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Vạn Phúc Silk Village promotes production and business despite COVID-19 pandemic



Vạn Phúc Silk Village is so quiet even on the weekend. — Photo Thanh Nga

Thanh Nga

I went to Vạn Phúc Silk Village on Sunday, just in time as it happens because the day after my visit, Hà Nội’s authorities ordered all non-essential shops to close to prevent the spread of COVID-19 in the capital.

The old village is more than 1,000 years old and located in Vạn Phúc Ward, Hà Đông District, more than 10km from the centre of Hà Nội.

The pandemic may have changed the way we all live our lives, but the village remains as beautiful as ever. A lack of visitors because of the current situation meant it was certainly quieter than usual for my visit.

If in the past, coming to the silk village, visitors would see busy streets and merchants on both sides of the road selling scarves, Vietnamese traditional long dress, bags, clothes with a variety of designs.

In days gone by, thousands would visit, but not anymore. It may still look as beautiful as before, but the lack of crowds did make this normally vibrant area appear a little sad.

Most stalls were closed, just the odd one opening up in the hope of passing trade.


Many stalls in the village have closed, but some tried to ride the storm and stay open. — Photo Thanh Nga

Visiting Thúy An Silk Shop, owner Nguyễn Thị An was busy embroidering flowers on a red silk shirt.

“The COVID-19 pandemic is complicated, so customers are afraid to go out to shop,” she said. “On weekdays, there are no people, but on weekends, there are only a few customers.

“I use this time to sew buttons for these silk shirts ordered by my customer without charge. If I add the labour of hand embroidery, each shirt will increase to about VNĐ100,000 (US$4.3). It takes me half-day to do it but because of the virus, it is difficult to sell, so I decide to embroider by hand to attract customers without increasing the price of the product. Before the pandemic, the handmade embroidery also costs extra money.”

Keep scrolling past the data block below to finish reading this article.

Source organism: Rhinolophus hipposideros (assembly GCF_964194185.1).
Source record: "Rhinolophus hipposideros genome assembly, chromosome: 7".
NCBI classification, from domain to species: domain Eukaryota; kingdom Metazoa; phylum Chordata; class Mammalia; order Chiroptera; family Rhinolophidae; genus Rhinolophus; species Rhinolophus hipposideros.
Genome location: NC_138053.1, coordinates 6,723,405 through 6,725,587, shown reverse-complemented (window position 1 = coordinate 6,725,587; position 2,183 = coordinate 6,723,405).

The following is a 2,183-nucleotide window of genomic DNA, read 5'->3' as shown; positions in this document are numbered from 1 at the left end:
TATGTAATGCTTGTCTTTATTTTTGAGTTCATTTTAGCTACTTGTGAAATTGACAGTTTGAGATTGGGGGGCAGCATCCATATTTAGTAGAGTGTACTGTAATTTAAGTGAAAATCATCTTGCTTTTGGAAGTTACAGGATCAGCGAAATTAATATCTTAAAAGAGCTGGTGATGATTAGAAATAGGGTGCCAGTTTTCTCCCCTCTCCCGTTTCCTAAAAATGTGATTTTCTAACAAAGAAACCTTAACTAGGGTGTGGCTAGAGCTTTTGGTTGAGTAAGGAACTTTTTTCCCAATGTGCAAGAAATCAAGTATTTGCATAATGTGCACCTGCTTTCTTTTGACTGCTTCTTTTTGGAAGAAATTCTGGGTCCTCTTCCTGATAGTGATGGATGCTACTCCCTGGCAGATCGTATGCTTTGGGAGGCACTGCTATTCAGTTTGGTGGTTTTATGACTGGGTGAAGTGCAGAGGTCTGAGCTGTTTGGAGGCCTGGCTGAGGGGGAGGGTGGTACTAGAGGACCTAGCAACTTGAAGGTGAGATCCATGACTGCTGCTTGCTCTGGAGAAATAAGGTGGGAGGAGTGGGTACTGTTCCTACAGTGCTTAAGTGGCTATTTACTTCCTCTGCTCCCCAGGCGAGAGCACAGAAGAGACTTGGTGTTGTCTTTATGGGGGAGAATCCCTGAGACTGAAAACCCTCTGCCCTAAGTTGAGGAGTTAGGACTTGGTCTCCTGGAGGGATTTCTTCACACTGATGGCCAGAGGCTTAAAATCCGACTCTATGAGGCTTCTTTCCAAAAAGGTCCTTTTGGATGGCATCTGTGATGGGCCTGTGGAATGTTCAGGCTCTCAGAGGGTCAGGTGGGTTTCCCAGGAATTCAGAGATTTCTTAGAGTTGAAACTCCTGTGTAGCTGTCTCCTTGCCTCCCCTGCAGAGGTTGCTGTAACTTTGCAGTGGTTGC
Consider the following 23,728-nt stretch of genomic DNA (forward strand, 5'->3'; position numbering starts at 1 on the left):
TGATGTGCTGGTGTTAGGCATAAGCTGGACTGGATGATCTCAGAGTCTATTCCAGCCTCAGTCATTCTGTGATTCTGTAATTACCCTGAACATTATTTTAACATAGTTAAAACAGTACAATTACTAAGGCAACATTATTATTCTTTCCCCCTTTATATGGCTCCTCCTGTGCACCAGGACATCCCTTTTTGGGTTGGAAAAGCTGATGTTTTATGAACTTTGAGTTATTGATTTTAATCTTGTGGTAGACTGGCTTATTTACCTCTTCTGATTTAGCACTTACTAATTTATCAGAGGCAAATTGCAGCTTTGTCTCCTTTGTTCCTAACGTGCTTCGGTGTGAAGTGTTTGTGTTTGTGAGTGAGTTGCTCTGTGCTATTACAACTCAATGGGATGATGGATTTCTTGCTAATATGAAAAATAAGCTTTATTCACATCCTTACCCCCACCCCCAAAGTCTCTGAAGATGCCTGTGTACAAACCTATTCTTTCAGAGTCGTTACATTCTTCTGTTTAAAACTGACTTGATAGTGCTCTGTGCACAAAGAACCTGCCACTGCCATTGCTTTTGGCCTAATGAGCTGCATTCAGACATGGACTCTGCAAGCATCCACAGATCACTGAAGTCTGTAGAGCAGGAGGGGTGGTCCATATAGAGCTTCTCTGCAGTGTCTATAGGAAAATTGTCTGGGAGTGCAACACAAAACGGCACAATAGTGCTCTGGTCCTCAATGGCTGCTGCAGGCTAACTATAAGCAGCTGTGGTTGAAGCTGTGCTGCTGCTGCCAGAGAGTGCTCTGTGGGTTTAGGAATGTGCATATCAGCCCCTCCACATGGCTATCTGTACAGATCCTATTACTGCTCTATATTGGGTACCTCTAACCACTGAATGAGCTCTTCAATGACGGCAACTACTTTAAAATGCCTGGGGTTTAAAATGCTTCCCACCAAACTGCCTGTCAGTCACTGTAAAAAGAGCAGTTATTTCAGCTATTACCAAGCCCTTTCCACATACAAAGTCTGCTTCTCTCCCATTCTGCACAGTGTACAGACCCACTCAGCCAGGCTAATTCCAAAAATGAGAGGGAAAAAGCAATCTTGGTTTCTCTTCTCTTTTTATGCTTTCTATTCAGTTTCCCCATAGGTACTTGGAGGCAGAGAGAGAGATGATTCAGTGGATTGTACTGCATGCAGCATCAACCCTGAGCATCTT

Nguyễn Thị An, owner of Thúy An Silk Shop embroiders flowers by hand on a red silk shirt, without increasing the price of the product. — Photo Thanh Nga

An has two stalls in Vạn Phúc Village. Both operate moderately in the current climate.

An said her family’s silk craft is handed down from generation to generation. Her family weave themselves but also hires tailors to sew products to sell.

She added: “I just hope the pandemic will end soon so that I can welcome visitors coming in and out and we can be as busy as before.

“During this time of pandemic, I redirect to sell online on my Facebook page. I also make hand-embroidered masks for sale. Because the pandemic is increasing in HCM City, when my business partners in HCM City have customers, they call me directly to ship to their customers, instead of shipping to HCM City as before.”

At Sơn Hạnh Silk, the shop owner was engrossed in a Vietnamese movie on television. There were no buyers so she needed to do something to pass the time of day. 


The stalls in Vạn Phúc Silk Conservation and Development Centre have few customers. — Photo Thanh Nga

A little further down the road at Vạn Xuân Silk Shop, owner Ngô Hồng Trường, said: “The COVID-19 pandemic has made things very difficult. There are days when there is not even a single item sold and exports have stopped altogether.”

Like many other business households, Trường’s family has been making silk for many generations with high quality silk products. Previously, he also put looms in front of the shop for visitors to watch him practice his craft, but now there is no need as there is both nothing to make, and no visitors to impress with his skills.